Burger Nation: Avoid Red Meat, Diabetes Risk

burger up close

New research about red meat consumption may make you pass on that burger. While there’s nothing new about eating habits being closely linked to rates of type 2 (or adult-onset) diabetes, a new study underscores this link.

A study published last month in the Journal of the American Medical Association (JAMA) found that people who ate less red meat saw a decline over time in their risk of developing diabetes, while those who ate more red meat saw just the opposite – heightened risk for developing diabetes.

“When you decrease your intake of red meat, you’re having a direct impact on your risk of developing diabetes, even though you might not see it immediately,” says Betul Hatipoglu, MD, a staff member of the Department of Endocrinology, Diabetes and Metabolism at Cleveland Clinic. “This demonstrates how much you’re able to control your overall health by making good food choices.”

Closely linked

So just how strong is the link between red meat and diabetes?

  • People who increased their red meat intake by more than a half serving per day had a 48 percent higher risk of developing type 2 diabetes.
  • People who reduced their red meat intake by more than a half serving per day had a 14 percent lower risk of developing type 2 diabetes.

Study researchers analyzed results from diet questionnaires taken by nearly 150,000 people who were tracked for more than 20 years by staff members at the Harvard School of Public Health.

That survey had already shown the connection between eating red meat and rates of heart disease, stroke and colorectal cancers.

In this newest study, researchers analyzed the changes in diet and rates of diabetes over four-year periods, directly comparing the two between each four-year period. “This demonstrates just how strong the connection between the two really is,” says Dr. Hatipoglu.

What people need to remember

Dr. Hatipoglu’s message to patients is simple and critical to long-term health: Eat red meats in moderation, balanced by plenty of whole grains, healthy proteins, fruits and vegetables.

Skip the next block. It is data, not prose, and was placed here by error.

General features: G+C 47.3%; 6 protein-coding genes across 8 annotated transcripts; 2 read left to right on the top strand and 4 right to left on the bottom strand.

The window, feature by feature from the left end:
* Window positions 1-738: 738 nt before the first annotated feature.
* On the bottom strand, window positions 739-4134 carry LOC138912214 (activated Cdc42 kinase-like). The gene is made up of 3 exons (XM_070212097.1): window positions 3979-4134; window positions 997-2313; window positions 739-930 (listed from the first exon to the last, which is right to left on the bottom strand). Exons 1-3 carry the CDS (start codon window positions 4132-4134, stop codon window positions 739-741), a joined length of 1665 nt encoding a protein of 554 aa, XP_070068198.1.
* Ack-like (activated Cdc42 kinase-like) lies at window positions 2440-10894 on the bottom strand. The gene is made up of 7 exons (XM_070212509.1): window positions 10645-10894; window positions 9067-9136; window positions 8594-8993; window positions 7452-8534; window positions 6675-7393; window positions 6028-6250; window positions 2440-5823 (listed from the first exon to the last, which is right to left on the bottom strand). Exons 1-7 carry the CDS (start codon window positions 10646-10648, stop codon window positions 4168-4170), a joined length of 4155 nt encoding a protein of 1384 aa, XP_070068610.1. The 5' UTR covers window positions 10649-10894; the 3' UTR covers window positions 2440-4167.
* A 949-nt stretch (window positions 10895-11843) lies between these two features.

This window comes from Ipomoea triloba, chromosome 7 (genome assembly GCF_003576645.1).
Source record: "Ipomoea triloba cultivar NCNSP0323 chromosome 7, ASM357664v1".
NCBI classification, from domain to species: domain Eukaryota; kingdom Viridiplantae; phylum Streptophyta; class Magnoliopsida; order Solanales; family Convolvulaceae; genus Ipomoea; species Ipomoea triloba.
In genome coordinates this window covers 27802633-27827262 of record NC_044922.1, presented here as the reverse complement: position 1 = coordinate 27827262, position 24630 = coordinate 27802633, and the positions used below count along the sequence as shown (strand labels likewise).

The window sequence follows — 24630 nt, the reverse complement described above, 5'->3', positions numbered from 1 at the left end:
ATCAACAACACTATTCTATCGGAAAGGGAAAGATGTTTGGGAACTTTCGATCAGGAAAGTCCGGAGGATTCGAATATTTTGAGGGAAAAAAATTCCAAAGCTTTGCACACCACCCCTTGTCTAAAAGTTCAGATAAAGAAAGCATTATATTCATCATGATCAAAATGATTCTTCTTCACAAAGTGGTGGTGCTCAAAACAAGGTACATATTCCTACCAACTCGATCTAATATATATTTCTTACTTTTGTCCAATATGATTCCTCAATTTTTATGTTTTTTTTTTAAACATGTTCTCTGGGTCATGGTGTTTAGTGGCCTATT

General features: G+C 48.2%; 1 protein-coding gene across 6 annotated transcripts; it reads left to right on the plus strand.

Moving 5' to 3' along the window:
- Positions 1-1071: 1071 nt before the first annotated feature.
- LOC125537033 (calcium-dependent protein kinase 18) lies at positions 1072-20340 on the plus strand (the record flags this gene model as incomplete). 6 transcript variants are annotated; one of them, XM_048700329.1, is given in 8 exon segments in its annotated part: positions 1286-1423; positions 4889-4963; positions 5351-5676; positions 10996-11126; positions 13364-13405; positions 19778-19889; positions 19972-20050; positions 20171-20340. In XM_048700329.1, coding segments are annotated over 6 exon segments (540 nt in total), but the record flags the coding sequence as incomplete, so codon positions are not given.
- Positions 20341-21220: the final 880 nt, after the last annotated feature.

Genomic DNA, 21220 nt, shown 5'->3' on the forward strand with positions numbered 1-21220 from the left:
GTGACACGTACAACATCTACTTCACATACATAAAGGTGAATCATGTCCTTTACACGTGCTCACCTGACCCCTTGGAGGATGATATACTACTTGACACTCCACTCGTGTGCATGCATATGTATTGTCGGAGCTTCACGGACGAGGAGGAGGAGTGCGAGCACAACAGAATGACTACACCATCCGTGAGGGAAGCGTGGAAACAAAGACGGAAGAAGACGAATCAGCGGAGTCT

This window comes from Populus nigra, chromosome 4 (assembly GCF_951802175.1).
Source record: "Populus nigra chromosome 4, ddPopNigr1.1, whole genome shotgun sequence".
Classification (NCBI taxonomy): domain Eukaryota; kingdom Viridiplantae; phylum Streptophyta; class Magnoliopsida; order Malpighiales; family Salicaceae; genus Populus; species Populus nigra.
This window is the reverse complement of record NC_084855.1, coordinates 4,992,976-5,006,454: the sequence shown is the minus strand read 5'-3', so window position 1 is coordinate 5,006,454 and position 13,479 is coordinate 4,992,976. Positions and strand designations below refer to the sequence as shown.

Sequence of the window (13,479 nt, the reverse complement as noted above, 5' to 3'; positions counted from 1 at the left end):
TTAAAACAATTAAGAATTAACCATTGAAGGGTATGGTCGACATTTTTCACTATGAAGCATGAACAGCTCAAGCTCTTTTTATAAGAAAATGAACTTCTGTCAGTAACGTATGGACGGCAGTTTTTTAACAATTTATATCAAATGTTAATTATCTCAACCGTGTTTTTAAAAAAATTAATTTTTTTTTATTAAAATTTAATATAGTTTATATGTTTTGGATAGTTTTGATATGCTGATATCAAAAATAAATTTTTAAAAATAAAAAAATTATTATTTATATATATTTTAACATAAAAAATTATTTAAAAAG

“We have to be very conscientious about what we put in our mouths, and moderation in eating red meat is very important,” she says. “Consuming less red meat doesn’t just correspond to lower rates of diabetes. It’s also linked to better cardiovascular health and reductions in overall mortality.”

  • Marry

    I was diagnosed with type 2 Diabetes and put on Metformin on June 26th, 2014. I started the ADA diet and followed it 100% for a few weeks and could not get my blood sugar to go below 140. Finally i began to panic and called my doctor, he told me to get used to it. He said I would be on metformin my whole life and eventually insulin. At that point i knew something wasn’t right and began to do a lot of research. On April 13th I found this book on
    w­j­e­5­9­2­.­com/Cure-Diabetes-Naturally.html . I read the book from end to end that night because everything the writer was saying made absolute sense. I started the diet that day and the next morning my blood sugar was down to 100, the next day was in the 90’s and now i have a fasting blood sugar between Mid 70’s and the 80’s. My doctor took me off the metformin after just one week of being on this lifestyle change. I have lost over 30 pounds in a month. I now work out twice a day and still have tons of energy. I have lost 6+ inches around my waist and I am off my high blood pressure medication too. I have about 20 more pounds to go till my body finds its ideal weight. The great news is, this is a lifestyle I can live with, it makes sense and it works. God Bless the writer. I wish the ADA would stop enabling consumers and tell them the truth. You can get off the drugs, you can help yourself, but you have to have a correct lifestyle and diet. No more processed foods.

    • Ez Acosta

      It pays to advocate for our own health. The standards of health in conventional medicine is atrocious. Im glad you found the path out of sickness. So much of this countries ills goes back to nutrition and clean living and food. The truth is out there.

  • Kimberly Ryan

    In 2007, I was diagnosed with severe fibromyalgia, placed on narcotic therapy, extremely active, petite, until three years ago. Cannot take Lyrica or gabapentin due to severe allergies and Cymbalta doesn’t help. I was taken off these medications because of all the studies contraindicated their effectiveness. Now I’m not on anything. I’ve gained almost 50 pounds, due to decreased activity, in severe pain, have increased neuropathy and muscle weakness, all of which are not being addressed. To add fuel to the fire, I had a brain aneurysm in 4/2000 which left me with traumatic brain injury, as well as, physical side effects. I’ve kept these to a minimum by staying physically fit and active. Because my health has deteriorated and by not being as physical, these side effects are becoming more apparent again. There is no one treating fibromyalgia in my area and I also live in NYS with the strict regulations of narcotics. I don’t fit the “normal” treatment for this diagnosis, nor do I have a history of alcohol or drug abuse, yet I cannot get help. It’s unfortunate that someone who goes from being highly active all their life, athletic, loves the outdoors, lives alone, owns their own house, used to be an RN, becomes someone who struggles to get through the day. It’s not right.